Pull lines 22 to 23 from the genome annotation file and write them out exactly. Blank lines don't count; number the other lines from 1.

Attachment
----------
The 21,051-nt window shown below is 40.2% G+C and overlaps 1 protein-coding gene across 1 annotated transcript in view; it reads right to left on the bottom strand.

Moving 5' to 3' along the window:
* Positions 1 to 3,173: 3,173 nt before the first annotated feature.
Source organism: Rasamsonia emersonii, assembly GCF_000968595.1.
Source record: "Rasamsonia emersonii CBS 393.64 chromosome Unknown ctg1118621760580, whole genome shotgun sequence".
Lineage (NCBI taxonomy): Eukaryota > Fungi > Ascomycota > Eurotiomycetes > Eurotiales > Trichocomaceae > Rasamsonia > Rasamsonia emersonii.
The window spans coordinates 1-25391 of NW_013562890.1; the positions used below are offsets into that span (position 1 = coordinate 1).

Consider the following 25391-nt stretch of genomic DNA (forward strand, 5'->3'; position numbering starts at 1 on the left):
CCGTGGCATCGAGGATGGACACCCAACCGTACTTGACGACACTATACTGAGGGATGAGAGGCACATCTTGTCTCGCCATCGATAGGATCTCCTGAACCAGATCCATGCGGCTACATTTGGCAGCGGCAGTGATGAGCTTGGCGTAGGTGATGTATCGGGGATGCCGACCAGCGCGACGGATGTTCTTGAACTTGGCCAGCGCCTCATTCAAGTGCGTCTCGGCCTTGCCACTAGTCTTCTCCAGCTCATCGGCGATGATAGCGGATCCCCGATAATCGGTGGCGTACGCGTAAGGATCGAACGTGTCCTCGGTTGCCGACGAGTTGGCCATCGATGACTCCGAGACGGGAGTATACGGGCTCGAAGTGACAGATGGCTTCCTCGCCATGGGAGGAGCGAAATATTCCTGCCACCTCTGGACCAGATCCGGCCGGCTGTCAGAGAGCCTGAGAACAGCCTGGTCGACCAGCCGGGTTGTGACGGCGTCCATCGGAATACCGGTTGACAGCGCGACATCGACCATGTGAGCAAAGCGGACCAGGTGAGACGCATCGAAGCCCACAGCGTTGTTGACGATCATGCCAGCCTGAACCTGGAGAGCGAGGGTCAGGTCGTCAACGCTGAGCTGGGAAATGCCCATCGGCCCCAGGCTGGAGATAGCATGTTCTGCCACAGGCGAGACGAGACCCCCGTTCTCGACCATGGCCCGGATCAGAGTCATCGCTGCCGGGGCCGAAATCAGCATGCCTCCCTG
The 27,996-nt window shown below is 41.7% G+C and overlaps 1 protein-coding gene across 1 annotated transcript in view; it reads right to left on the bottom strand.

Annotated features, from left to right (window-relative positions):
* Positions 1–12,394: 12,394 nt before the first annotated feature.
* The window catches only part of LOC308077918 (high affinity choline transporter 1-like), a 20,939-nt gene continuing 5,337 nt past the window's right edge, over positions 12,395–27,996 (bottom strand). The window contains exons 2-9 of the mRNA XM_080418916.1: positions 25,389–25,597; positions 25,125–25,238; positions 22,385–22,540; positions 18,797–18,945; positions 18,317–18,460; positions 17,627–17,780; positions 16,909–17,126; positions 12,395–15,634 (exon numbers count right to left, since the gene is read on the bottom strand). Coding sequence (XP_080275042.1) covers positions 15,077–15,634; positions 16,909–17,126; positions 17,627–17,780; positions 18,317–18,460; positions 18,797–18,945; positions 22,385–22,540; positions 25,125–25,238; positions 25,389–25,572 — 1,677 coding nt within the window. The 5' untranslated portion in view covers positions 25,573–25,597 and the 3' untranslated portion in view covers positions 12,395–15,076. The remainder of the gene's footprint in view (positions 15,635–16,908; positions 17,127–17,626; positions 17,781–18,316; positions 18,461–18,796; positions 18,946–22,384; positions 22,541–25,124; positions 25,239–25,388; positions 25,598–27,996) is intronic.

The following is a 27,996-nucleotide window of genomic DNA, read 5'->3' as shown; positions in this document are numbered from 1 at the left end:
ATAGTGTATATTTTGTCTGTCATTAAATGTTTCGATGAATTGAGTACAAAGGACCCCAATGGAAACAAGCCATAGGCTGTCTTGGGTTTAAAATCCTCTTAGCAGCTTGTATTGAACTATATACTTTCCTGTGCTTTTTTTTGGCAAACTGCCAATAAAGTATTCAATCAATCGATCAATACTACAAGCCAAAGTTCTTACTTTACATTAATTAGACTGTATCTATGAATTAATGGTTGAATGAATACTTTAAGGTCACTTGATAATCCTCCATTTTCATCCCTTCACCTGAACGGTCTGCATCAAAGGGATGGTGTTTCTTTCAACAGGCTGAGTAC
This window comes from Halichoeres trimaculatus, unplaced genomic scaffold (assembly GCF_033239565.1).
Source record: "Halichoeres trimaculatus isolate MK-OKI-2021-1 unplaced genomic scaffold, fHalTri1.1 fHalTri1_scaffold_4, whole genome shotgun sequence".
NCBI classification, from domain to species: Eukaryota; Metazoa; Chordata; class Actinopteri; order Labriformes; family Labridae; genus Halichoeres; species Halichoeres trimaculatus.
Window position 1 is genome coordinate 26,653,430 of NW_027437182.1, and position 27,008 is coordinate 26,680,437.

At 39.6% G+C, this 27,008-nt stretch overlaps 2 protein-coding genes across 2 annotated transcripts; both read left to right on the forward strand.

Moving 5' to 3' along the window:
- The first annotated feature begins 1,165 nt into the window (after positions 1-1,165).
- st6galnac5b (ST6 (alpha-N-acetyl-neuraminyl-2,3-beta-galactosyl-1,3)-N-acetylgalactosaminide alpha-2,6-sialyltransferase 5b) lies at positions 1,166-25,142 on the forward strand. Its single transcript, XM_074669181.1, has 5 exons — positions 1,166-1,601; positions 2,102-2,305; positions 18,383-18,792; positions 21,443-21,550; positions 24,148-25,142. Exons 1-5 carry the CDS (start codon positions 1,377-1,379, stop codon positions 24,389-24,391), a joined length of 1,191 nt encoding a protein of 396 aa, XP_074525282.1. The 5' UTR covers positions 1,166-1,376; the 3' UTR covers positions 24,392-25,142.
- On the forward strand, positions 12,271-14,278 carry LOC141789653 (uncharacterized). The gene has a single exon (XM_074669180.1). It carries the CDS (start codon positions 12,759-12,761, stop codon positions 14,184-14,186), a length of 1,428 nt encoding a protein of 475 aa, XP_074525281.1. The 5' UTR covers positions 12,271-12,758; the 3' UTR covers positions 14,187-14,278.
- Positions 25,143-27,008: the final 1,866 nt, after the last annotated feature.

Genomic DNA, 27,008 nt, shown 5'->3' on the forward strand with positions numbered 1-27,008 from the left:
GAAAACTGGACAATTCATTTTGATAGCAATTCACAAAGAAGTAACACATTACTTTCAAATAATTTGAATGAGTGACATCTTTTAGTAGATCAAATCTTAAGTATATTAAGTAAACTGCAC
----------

- The first annotated feature begins 1,165 nt into the window (after positions 1-1,165).
- st6galnac5b (ST6 (alpha-N-acetyl-neuraminyl-2,3-beta-galactosyl-1,3)-N-acetylgalactosaminide alpha-2,6-sialyltransferase 5b) lies at positions 1,166-25,142 on the forward strand. Its single transcript, XM_074669181.1, has 5 exons — positions 1,166-1,601; positions 2,102-2,305; positions 18,383-18,792; positions 21,443-21,550; positions 24,148-25,142. Exons 1-5 carry the CDS (start codon positions 1,377-1,379, stop codon positions 24,389-24,391), a joined length of 1,191 nt encoding a protein of 396 aa, XP_074525282.1. The 5' UTR covers positions 1,166-1,376; the 3' UTR covers positions 24,392-25,142.